Patent ductus arteriosus

Case contributed by Kenny Sim


High speed motor vehicle accident.

Patient Data

Age: 18
Gender: Male

CT Angiogram Thoracic Aorta:

Arterial phase contrast enhanced scans were performed (Omnipaque 350). No previous cross-sectional imaging for comparison.


No traumatic aortic injury or mediastinal hematoma. Note is made of a patent ductus arteriosus. The right heart and pulmonary arteries not dilated. Remnant thymic tissue noted. No enlarged hilar, mediastinal or axillary lymph nodes.

The lungs are clear with no consolidation, collapse, pulmonary nodules or masses. No pneumothorax or pleural effusions.

Multiple locules of gas and associated stranding/hematoma are in keeping with a soft tissue injury anterior to the midshaft of the left clavicle. No underlying fracture of the imaged clavicle.

No thoracic spine, rib or sternal fracture.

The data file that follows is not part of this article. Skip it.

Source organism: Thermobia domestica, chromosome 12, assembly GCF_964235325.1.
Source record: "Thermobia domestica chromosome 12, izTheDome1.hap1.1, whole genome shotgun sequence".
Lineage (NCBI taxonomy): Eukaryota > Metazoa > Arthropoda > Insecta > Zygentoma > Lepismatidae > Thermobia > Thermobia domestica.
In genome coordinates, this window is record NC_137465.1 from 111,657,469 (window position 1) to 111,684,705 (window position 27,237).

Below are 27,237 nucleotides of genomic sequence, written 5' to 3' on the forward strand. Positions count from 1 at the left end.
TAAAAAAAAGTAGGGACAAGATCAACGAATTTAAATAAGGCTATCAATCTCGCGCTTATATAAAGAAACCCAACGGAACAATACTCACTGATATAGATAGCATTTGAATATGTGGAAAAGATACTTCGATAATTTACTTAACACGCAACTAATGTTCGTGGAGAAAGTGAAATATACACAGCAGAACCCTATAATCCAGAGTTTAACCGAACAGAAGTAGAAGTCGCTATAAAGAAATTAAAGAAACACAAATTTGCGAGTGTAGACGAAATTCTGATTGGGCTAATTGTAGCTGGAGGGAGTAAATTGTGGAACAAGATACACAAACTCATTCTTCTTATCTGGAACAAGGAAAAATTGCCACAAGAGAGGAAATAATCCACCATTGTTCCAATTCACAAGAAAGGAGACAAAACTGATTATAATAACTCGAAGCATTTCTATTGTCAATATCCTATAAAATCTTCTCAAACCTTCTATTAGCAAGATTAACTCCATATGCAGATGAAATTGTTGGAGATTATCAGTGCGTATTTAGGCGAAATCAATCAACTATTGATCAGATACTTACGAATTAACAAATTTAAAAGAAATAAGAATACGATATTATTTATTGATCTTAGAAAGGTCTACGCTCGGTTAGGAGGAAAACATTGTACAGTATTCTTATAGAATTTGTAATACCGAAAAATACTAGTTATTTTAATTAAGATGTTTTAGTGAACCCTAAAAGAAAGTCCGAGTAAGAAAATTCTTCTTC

1. No traumatic aortic injury. Narrow caliber patent ductus arteriosus without evidence of pulmonary arterial hypertension or RV hypertrophy. Cardiology review suggested.

2. Gas within the soft tissues anterior to the midshaft of the left clavicle is highly suspicious for a soft tissue laceration. No left clavicular fracture, however the clavicle has been incompletely imaged.

Case Discussion

The ductus arteriosus is a vascular channel that connects the proximal descending aorta to the roof of the main pulmonary trunk near the origin of the left pulmonary artery. It normally closes spontaneously within 24 to 48 hours after birth due to increased oxygen tension and reduced prostaglandin levels. Failure of this closure results in a patent ductus arteriosus (PDA).

PDA is uncommon in adults as it is usually identified and treated during childhood. It results in left to right shunting and clinically manifests as a continuous murmur loudest at the upper left sternal edge.

Definitive treatment is closure either via transcatheter approach or surgical ligation.

In the setting of trauma, distinction between a PDA and traumatic aortic injury is obviously crucial. In this case, the anatomical location, lack of mural irregularity, as well as the absence of mediastinal hematoma or any other significant chest injuries aids in making the diagnosis.

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